it is about listening

A meeting with a prospective client initiated this line of thought. As architects we need to listen to our clients; whether they’re right or wrong. Obvious right? However, it can be tempting to jump ahead in our minds to the place of our benefit and the place where we get to speak. Do you recall that place where we exert our will before we understand where the client wants to go? I am guilty as charged, but not this time.

I noticed this problem in speaking with a contractor with respect to this same client. The contractor had led me to this client and provided useful data, but was a bit resistant when it came to finding alternative ways to get the client to move forward because they were indecisive. The key here was listening to why they were indecisive. What brought them to this place? What was their real concern? What worries them is what we need to perceive and find answers if we want projects to proceed. In this case my response was to work in an untraditional way to answer the question I “heard” them ask. It was not the exact approach I take, but I understood their point.

Clients are not always able to explicitly verbalize their real concern, but it’s an important skill for all professionals to learn if they wish to help make projects happen. Most times I will repeat back what I thought I heard to confirm if I understood them. Oftentimes I will ask the same question in several ways.

As design and construction professionals we know more about construction and more about design than most of our clients. We likely know what could make their project soar given the freedom. However, it’s their show. I was taught an important lesson years ago from another architect; it has worked well for me. Listen to the client. Not just their words, but listen to what they’re not saying. Get into their heads and figure out what is their biggest concern; what keeps them up at night so to speak. If we can address those issues first, most clients will give us more creative latitude with the areas that mean more to us.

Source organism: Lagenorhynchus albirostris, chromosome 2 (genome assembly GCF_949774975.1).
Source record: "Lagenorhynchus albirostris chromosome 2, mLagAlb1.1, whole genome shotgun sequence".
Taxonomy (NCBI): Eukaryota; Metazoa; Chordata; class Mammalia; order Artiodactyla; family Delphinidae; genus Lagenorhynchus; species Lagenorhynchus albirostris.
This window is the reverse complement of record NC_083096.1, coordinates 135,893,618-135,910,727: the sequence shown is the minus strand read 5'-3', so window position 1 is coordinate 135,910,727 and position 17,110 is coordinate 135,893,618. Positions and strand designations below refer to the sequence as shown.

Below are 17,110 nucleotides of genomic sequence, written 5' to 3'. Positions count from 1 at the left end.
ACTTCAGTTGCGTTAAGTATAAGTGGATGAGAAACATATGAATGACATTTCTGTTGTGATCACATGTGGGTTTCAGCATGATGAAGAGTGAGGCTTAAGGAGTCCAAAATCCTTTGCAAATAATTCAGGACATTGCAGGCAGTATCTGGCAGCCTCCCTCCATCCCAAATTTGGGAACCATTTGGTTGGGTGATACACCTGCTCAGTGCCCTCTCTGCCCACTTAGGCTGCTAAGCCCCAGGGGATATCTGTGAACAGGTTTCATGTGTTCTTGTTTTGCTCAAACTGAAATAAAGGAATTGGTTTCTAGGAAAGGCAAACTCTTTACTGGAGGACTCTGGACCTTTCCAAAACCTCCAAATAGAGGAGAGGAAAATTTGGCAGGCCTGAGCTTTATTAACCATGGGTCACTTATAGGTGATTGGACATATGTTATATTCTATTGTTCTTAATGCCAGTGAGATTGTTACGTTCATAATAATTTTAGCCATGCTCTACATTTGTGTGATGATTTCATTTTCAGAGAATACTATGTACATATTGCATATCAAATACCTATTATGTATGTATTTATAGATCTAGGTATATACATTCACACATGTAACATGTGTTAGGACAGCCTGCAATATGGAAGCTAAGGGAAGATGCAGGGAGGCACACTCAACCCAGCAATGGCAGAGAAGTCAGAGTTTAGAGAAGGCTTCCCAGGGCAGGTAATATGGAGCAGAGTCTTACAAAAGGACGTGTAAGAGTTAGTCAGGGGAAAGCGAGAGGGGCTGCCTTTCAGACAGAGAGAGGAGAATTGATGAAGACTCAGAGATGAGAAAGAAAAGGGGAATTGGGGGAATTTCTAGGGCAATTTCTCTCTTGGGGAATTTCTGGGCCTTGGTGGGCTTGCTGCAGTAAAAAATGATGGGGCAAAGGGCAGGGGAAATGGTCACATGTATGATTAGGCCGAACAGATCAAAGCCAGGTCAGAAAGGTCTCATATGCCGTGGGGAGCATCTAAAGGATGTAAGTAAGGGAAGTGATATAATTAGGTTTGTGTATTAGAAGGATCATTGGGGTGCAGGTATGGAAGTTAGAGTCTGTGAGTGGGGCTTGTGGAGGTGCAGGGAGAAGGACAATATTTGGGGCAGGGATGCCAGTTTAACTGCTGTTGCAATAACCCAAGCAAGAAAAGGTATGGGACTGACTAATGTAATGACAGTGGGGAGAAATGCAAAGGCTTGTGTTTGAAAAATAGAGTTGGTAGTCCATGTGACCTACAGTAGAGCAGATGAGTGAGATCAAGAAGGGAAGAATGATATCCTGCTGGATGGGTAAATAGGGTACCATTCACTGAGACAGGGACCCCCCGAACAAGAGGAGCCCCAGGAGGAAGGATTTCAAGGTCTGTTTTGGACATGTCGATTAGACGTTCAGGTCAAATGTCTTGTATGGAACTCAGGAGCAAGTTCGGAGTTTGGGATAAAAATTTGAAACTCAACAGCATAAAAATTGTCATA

I admit clients will often take us on a wild goose chase and at times drive us crazy. At times they think they want something that we know is a bad idea. In rare instances, we might have to walk away. However, before we get too nervous with their unusual requests, pause, take time to listen. You might be surprised what you hear.

Yes, I did my research for this client. Many wondered why I asked the questions I did. Most of them wanted to answer a different question. Too bad I couldn’t find the exact answers I thought I could find this time. Maybe it’s because no one was listening to past clients who wanted the same information.

photos are from krossbow’s photostream on Flickr (used under the Creative Common License)

it is about listening

2 thoughts on “it is about listening

  1. Lee, a great reminder of the importance of listening. As a matter of fact, I’m going to make it a point to apply this principle today..listen more, strive to be heard less. It’s gonna be hard…

    Also, interesting insight about rephrasing the question in different ways- a very useful tactic. I’ve been researching interviewing techniques recently and one way interviewers, surveys, etc, draw us out is by asking the same question in different ways and seeing if the two answers concur. I think the CIA uses this technique when they interrogate suspected terrorists/detainees as well. I wonder what else they could teach us about listening…pretty sure water-boarding a client wouldn’t go over too well…but hey! It isn’t torture. They might not mind.

    1. Thanks. It was just on my mind after a few frustrating conversations. In fact my follow up conversations with many contractors and a few architects led to the same linear path that I was trying to avoid. No one is listening to the question being asked. They always want to answer a different question.

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